Philippines' White Sand Paradise Reopens to Public after Six-month Clean Up
Boracay island, the Philippines' white sand paradise, was reopened to tourists on Friday after a six-month restoration and rehabilitation.
The white sand idyll was closed to visitors in April after President Rodrigo Duterte called it a "cesspool" tainted by raw sewage flowing from hotels and restaurants straight into the sea.
Boracay, which major tourist magazines consistently rate as among the world's best beaches, measures a mere 1,000 hectares. Yet, it was seeing up to 40,000 sun worshippers at peak times, with tourists spending US$1 billion a year but also leaving mountains of garbage and an overflowing sewer system.
"Even if there are many renovations and it's not yet perfect, when you go to the beach you realise that closing it for six months was worth it," said 30-year-old tourist Roan Tadle from Manila to Channel News Asia.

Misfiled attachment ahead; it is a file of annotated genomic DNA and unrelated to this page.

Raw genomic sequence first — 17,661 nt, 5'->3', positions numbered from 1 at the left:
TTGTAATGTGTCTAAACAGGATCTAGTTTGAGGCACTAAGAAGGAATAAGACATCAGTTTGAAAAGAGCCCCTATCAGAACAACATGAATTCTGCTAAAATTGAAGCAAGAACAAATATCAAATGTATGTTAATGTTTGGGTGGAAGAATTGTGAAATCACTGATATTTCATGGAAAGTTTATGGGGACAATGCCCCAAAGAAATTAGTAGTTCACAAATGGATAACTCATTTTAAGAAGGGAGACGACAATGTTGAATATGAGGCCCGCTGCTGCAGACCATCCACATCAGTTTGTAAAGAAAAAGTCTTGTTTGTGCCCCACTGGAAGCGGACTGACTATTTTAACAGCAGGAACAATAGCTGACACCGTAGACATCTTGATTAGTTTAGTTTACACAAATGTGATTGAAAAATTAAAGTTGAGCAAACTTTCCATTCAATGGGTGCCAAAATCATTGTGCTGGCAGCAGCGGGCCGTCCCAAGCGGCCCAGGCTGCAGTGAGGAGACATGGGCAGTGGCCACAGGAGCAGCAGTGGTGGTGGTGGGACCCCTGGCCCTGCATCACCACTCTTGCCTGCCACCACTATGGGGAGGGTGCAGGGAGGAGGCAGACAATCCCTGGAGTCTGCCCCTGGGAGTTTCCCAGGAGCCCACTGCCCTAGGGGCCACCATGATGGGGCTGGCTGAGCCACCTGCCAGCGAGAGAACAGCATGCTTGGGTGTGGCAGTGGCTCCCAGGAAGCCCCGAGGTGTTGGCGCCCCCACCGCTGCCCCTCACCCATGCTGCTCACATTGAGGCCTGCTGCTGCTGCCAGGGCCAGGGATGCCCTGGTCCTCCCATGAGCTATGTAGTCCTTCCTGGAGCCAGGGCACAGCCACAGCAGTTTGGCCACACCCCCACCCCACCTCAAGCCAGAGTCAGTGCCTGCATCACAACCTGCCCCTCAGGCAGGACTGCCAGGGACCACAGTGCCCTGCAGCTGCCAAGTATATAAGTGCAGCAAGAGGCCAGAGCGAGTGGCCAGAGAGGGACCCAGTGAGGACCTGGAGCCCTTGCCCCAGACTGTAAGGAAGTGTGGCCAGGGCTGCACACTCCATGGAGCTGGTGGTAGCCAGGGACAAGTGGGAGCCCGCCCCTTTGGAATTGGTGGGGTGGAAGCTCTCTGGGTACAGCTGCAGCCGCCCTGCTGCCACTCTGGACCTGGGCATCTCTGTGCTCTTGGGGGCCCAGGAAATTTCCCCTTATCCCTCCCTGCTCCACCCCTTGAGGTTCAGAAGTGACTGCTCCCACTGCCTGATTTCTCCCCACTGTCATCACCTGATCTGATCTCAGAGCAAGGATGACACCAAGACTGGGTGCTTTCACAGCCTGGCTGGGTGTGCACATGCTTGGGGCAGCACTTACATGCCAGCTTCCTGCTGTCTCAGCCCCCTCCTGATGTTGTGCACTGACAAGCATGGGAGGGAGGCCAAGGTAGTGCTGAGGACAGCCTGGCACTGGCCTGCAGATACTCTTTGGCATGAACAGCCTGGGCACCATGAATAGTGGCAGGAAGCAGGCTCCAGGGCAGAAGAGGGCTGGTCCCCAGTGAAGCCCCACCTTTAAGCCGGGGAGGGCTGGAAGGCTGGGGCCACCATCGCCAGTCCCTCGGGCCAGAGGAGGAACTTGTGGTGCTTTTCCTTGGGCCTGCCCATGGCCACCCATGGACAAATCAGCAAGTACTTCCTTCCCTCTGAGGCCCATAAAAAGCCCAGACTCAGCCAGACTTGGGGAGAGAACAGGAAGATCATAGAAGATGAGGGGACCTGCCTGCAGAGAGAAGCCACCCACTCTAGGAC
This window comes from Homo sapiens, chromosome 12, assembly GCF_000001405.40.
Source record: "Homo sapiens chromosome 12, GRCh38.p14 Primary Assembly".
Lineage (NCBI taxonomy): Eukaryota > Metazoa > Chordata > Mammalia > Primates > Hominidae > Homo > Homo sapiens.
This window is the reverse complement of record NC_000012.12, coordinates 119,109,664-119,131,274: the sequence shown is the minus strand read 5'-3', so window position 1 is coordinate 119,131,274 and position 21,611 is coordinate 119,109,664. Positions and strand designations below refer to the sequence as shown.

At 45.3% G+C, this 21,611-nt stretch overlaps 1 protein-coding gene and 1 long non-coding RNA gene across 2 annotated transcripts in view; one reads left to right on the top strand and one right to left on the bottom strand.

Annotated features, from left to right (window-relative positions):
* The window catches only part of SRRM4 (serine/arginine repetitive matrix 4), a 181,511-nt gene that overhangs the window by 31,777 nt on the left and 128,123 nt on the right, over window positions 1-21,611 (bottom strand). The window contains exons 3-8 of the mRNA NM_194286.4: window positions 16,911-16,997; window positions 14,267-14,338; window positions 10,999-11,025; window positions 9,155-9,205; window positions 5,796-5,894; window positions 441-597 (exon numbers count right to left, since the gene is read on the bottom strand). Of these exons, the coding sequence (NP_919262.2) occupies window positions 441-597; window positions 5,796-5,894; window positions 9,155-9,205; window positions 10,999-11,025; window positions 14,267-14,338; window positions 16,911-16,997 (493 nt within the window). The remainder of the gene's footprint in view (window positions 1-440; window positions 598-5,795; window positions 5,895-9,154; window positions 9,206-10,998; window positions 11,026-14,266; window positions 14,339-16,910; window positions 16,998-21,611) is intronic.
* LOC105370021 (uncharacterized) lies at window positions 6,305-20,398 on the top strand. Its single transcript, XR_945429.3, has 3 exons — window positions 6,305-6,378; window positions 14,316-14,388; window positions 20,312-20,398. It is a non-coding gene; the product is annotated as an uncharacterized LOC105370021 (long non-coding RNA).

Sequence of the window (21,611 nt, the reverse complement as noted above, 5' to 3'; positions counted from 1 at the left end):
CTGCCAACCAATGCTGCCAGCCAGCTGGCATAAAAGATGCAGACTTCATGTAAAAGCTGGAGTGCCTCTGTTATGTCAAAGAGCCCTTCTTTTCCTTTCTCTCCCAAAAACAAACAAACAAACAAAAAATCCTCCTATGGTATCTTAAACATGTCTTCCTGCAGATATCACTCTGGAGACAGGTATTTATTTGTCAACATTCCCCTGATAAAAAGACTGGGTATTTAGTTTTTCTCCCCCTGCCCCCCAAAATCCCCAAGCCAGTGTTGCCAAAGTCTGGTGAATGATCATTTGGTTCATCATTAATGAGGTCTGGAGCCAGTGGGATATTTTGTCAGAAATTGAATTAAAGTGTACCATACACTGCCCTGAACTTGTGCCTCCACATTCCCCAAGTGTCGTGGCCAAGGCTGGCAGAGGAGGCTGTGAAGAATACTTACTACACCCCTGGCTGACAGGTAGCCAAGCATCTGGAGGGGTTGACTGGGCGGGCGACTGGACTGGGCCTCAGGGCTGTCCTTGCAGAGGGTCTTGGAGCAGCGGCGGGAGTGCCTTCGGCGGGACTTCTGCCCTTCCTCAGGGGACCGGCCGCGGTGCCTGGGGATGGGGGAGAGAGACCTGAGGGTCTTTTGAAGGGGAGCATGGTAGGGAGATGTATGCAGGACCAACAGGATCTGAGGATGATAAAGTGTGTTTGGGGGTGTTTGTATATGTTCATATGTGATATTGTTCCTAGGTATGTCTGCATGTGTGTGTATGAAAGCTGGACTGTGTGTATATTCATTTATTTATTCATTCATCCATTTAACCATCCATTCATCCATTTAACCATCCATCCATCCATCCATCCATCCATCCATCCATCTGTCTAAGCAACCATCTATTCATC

Under the new regime, the beachfront is cleared of the masseuses, vendors, bonfires and even the builders of its famous photo-op sandcastles it was once crowded with.
Buildings were bulldozed and businesses pushed back to create a 30m buffer zone from the waterline.
According to CNN Philippines, a month before the opening, authorities declared Boracay waters safe and clean. Environment Secretary Roy Cimatu said that coliform levels at the white beach front and the east side of the island are now far below the maximum tolerable level.
To prevent a repeat of Boracay's sad state, the government has set new rules for visitors hoping to catch a glimpse of the world-famous tourist attraction.
On any given day, Boracay could accommodate 19,000 visitors. But that will be scaled down to only 6,000 starting the soft opening on October 15, as studies showed Boracay's carrying capacity is only at 6,000.
All water sports, save for swimming, are also banned for the time being, while Boracay's three casinos have been permanently shut down in line with Duterte's wishes.
Drinking and smoking are banned on the beach and the huge multi-day beach parties dubbed LaBoracay that drew tens of thousands of tourists during the May 1 Labour Day weekend will be a thing of the past.
"I've been talking to the locals. The best thing they told me was this was Boracay 30 years ago," Tourism Secretary Berna Romulo Puyat said to CNN Philippines days before the soft opening.
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